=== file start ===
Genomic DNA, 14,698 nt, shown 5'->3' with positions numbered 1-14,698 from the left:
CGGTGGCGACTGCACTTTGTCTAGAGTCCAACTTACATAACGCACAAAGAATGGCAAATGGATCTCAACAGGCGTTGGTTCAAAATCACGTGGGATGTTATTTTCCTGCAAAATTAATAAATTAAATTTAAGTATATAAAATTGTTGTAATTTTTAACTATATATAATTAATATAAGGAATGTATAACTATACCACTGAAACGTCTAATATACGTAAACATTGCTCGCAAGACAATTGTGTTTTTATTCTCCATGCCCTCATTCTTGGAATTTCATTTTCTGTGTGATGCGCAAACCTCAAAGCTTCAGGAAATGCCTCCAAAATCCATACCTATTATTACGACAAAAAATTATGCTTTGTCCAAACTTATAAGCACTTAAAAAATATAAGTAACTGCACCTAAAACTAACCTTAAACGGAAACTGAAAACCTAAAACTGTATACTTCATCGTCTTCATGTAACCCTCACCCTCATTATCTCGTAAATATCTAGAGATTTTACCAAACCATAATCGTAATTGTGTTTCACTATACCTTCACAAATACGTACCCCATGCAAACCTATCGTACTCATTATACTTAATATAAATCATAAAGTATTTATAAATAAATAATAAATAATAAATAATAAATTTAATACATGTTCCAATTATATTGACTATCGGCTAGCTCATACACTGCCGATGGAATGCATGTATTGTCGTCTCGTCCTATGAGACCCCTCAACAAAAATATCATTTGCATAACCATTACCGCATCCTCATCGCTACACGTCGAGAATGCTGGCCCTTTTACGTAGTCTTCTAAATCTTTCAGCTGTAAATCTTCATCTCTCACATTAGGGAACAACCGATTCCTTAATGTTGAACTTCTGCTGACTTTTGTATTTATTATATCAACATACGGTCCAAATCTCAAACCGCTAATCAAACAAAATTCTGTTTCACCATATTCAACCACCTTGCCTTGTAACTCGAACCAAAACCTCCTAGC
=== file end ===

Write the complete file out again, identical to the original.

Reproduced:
Genomic DNA, 14,698 nt, shown 5'->3' with positions numbered 1-14,698 from the left:
CGGTGGCGACTGCACTTTGTCTAGAGTCCAACTTACATAACGCACAAAGAATGGCAAATGGATCTCAACAGGCGTTGGTTCAAAATCACGTGGGATGTTATTTTCCTGCAAAATTAATAAATTAAATTTAAGTATATAAAATTGTTGTAATTTTTAACTATATATAATTAATATAAGGAATGTATAACTATACCACTGAAACGTCTAATATACGTAAACATTGCTCGCAAGACAATTGTGTTTTTATTCTCCATGCCCTCATTCTTGGAATTTCATTTTCTGTGTGATGCGCAAACCTCAAAGCTTCAGGAAATGCCTCCAAAATCCATACCTATTATTACGACAAAAAATTATGCTTTGTCCAAACTTATAAGCACTTAAAAAATATAAGTAACTGCACCTAAAACTAACCTTAAACGGAAACTGAAAACCTAAAACTGTATACTTCATCGTCTTCATGTAACCCTCACCCTCATTATCTCGTAAATATCTAGAGATTTTACCAAACCATAATCGTAATTGTGTTTCACTATACCTTCACAAATACGTACCCCATGCAAACCTATCGTACTCATTATACTTAATATAAATCATAAAGTATTTATAAATAAATAATAAATAATAAATAATAAATTTAATACATGTTCCAATTATATTGACTATCGGCTAGCTCATACACTGCCGATGGAATGCATGTATTGTCGTCTCGTCCTATGAGACCCCTCAACAAAAATATCATTTGCATAACCATTACCGCATCCTCATCGCTACACGTCGAGAATGCTGGCCCTTTTACGTAGTCTTCTAAATCTTTCAGCTGTAAATCTTCATCTCTCACATTAGGGAACAACCGATTCCTTAATGTTGAACTTCTGCTGACTTTTGTATTTATTATATCAACATACGGTCCAAATCTCAAACCGCTAATCAAACAAAATTCTGTTTCACCATATTCAACCACCTTGCCTTGTAACTCGAACCAAAACCTCCTAGC